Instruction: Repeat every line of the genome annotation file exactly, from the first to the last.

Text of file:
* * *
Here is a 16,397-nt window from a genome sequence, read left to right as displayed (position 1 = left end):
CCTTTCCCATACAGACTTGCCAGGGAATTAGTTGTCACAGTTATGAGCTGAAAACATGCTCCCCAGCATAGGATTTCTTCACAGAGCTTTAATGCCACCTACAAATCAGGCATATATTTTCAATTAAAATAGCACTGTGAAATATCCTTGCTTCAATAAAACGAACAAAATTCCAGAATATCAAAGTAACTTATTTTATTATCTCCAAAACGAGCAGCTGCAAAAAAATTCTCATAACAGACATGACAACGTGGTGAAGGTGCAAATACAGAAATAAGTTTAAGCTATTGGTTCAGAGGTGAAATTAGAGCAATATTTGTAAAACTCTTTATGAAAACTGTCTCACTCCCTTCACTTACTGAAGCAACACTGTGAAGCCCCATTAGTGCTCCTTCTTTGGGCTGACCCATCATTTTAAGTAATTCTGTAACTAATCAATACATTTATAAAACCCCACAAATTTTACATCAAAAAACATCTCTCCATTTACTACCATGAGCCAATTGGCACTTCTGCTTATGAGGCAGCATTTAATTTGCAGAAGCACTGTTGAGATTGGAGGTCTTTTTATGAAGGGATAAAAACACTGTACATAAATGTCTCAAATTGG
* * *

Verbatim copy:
Here is a 16,397-nt window from a genome sequence, read left to right as displayed (position 1 = left end):
CCTTTCCCATACAGACTTGCCAGGGAATTAGTTGTCACAGTTATGAGCTGAAAACATGCTCCCCAGCATAGGATTTCTTCACAGAGCTTTAATGCCACCTACAAATCAGGCATATATTTTCAATTAAAATAGCACTGTGAAATATCCTTGCTTCAATAAAACGAACAAAATTCCAGAATATCAAAGTAACTTATTTTATTATCTCCAAAACGAGCAGCTGCAAAAAAATTCTCATAACAGACATGACAACGTGGTGAAGGTGCAAATACAGAAATAAGTTTAAGCTATTGGTTCAGAGGTGAAATTAGAGCAATATTTGTAAAACTCTTTATGAAAACTGTCTCACTCCCTTCACTTACTGAAGCAACACTGTGAAGCCCCATTAGTGCTCCTTCTTTGGGCTGACCCATCATTTTAAGTAATTCTGTAACTAATCAATACATTTATAAAACCCCACAAATTTTACATCAAAAAACATCTCTCCATTTACTACCATGAGCCAATTGGCACTTCTGCTTATGAGGCAGCATTTAATTTGCAGAAGCACTGTTGAGATTGGAGGTCTTTTTATGAAGGGATAAAAACACTGTACATAAATGTCTCAAATTGG